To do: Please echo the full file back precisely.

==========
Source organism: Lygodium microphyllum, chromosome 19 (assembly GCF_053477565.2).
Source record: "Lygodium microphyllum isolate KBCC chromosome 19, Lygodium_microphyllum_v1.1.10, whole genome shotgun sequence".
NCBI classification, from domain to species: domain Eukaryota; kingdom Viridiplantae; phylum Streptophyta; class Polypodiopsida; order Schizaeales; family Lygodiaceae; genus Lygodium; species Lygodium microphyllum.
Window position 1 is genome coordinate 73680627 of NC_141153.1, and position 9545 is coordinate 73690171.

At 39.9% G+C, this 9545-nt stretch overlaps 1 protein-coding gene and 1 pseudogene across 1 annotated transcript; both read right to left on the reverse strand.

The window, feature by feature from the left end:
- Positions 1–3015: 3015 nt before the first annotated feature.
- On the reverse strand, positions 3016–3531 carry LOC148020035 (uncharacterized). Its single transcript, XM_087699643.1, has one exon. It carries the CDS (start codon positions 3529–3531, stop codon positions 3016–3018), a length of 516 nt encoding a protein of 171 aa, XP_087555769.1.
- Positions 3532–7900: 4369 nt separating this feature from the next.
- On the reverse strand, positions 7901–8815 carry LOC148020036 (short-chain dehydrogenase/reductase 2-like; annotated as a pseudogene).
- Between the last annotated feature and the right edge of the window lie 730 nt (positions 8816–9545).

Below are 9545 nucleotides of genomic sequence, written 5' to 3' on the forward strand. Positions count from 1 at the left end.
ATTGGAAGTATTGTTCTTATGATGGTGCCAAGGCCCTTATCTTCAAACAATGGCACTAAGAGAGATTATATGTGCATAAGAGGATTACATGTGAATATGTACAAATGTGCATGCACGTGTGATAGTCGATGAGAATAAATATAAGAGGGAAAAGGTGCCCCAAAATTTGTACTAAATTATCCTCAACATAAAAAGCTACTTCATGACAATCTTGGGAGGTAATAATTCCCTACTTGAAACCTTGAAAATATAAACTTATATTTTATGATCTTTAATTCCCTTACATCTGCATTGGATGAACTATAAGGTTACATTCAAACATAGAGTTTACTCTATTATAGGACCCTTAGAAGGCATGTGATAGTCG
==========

Source organism: Lygodium microphyllum, chromosome 19 (assembly GCF_053477565.2).
Source record: "Lygodium microphyllum isolate KBCC chromosome 19, Lygodium_microphyllum_v1.1.10, whole genome shotgun sequence".
NCBI classification, from domain to species: domain Eukaryota; kingdom Viridiplantae; phylum Streptophyta; class Polypodiopsida; order Schizaeales; family Lygodiaceae; genus Lygodium; species Lygodium microphyllum.
Window position 1 is genome coordinate 73680627 of NC_141153.1, and position 9545 is coordinate 73690171.

At 39.9% G+C, this 9545-nt stretch overlaps 1 protein-coding gene and 1 pseudogene across 1 annotated transcript; both read right to left on the reverse strand.

The window, feature by feature from the left end:
- Positions 1–3015: 3015 nt before the first annotated feature.
- On the reverse strand, positions 3016–3531 carry LOC148020035 (uncharacterized). Its single transcript, XM_087699643.1, has one exon. It carries the CDS (start codon positions 3529–3531, stop codon positions 3016–3018), a length of 516 nt encoding a protein of 171 aa, XP_087555769.1.
- Positions 3532–7900: 4369 nt separating this feature from the next.
- On the reverse strand, positions 7901–8815 carry LOC148020036 (short-chain dehydrogenase/reductase 2-like; annotated as a pseudogene).
- Between the last annotated feature and the right edge of the window lie 730 nt (positions 8816–9545).

Below are 9545 nucleotides of genomic sequence, written 5' to 3' on the forward strand. Positions count from 1 at the left end.
ATTGGAAGTATTGTTCTTATGATGGTGCCAAGGCCCTTATCTTCAAACAATGGCACTAAGAGAGATTATATGTGCATAAGAGGATTACATGTGAATATGTACAAATGTGCATGCACGTGTGATAGTCGATGAGAATAAATATAAGAGGGAAAAGGTGCCCCAAAATTTGTACTAAATTATCCTCAACATAAAAAGCTACTTCATGACAATCTTGGGAGGTAATAATTCCCTACTTGAAACCTTGAAAATATAAACTTATATTTTATGATCTTTAATTCCCTTACATCTGCATTGGATGAACTATAAGGTTACATTCAAACATAGAGTTTACTCTATTATAGGACCCTTAGAAGGCATGTGATAGTCG